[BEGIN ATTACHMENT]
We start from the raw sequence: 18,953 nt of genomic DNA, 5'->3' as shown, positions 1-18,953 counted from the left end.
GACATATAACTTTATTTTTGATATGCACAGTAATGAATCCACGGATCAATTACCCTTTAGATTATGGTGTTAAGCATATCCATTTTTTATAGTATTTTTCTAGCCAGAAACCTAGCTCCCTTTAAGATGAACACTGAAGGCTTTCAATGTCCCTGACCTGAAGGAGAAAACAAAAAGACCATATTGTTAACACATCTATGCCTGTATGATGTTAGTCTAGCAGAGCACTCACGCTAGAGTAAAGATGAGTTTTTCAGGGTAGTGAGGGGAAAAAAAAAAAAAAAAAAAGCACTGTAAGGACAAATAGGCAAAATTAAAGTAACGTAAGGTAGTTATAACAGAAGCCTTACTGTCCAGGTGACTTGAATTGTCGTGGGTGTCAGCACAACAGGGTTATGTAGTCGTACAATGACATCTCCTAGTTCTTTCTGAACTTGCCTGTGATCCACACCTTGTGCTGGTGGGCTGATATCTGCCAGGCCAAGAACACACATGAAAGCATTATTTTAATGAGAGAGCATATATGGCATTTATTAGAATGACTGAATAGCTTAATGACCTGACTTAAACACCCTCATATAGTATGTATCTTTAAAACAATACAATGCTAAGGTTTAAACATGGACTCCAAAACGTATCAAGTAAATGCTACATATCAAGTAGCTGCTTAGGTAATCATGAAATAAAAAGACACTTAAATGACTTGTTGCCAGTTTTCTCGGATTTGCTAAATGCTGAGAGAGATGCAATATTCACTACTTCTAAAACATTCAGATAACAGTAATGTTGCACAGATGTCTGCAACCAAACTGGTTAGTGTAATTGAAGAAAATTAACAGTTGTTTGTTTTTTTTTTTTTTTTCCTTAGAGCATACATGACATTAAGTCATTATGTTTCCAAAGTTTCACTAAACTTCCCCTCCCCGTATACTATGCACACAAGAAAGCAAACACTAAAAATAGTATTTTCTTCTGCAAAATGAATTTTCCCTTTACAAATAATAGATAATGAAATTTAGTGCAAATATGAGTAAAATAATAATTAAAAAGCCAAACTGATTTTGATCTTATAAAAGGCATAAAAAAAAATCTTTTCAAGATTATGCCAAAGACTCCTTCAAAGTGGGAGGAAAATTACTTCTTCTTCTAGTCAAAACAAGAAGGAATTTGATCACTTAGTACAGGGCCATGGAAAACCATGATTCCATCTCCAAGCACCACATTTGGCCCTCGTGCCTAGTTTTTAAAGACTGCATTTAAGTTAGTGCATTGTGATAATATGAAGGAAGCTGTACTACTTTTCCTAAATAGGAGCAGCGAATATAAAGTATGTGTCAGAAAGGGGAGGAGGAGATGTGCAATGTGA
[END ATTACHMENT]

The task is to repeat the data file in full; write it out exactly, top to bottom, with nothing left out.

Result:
We start from the raw sequence: 18,953 nt of genomic DNA, 5'->3' as shown, positions 1-18,953 counted from the left end.
GACATATAACTTTATTTTTGATATGCACAGTAATGAATCCACGGATCAATTACCCTTTAGATTATGGTGTTAAGCATATCCATTTTTTATAGTATTTTTCTAGCCAGAAACCTAGCTCCCTTTAAGATGAACACTGAAGGCTTTCAATGTCCCTGACCTGAAGGAGAAAACAAAAAGACCATATTGTTAACACATCTATGCCTGTATGATGTTAGTCTAGCAGAGCACTCACGCTAGAGTAAAGATGAGTTTTTCAGGGTAGTGAGGGGAAAAAAAAAAAAAAAAAAAGCACTGTAAGGACAAATAGGCAAAATTAAAGTAACGTAAGGTAGTTATAACAGAAGCCTTACTGTCCAGGTGACTTGAATTGTCGTGGGTGTCAGCACAACAGGGTTATGTAGTCGTACAATGACATCTCCTAGTTCTTTCTGAACTTGCCTGTGATCCACACCTTGTGCTGGTGGGCTGATATCTGCCAGGCCAAGAACACACATGAAAGCATTATTTTAATGAGAGAGCATATATGGCATTTATTAGAATGACTGAATAGCTTAATGACCTGACTTAAACACCCTCATATAGTATGTATCTTTAAAACAATACAATGCTAAGGTTTAAACATGGACTCCAAAACGTATCAAGTAAATGCTACATATCAAGTAGCTGCTTAGGTAATCATGAAATAAAAAGACACTTAAATGACTTGTTGCCAGTTTTCTCGGATTTGCTAAATGCTGAGAGAGATGCAATATTCACTACTTCTAAAACATTCAGATAACAGTAATGTTGCACAGATGTCTGCAACCAAACTGGTTAGTGTAATTGAAGAAAATTAACAGTTGTTTGTTTTTTTTTTTTTTTTCCTTAGAGCATACATGACATTAAGTCATTATGTTTCCAAAGTTTCACTAAACTTCCCCTCCCCGTATACTATGCACACAAGAAAGCAAACACTAAAAATAGTATTTTCTTCTGCAAAATGAATTTTCCCTTTACAAATAATAGATAATGAAATTTAGTGCAAATATGAGTAAAATAATAATTAAAAAGCCAAACTGATTTTGATCTTATAAAAGGCATAAAAAAAAATCTTTTCAAGATTATGCCAAAGACTCCTTCAAAGTGGGAGGAAAATTACTTCTTCTTCTAGTCAAAACAAGAAGGAATTTGATCACTTAGTACAGGGCCATGGAAAACCATGATTCCATCTCCAAGCACCACATTTGGCCCTCGTGCCTAGTTTTTAAAGACTGCATTTAAGTTAGTGCATTGTGATAATATGAAGGAAGCTGTACTACTTTTCCTAAATAGGAGCAGCGAATATAAAGTATGTGTCAGAAAGGGGAGGAGGAGATGTGCAATGTGA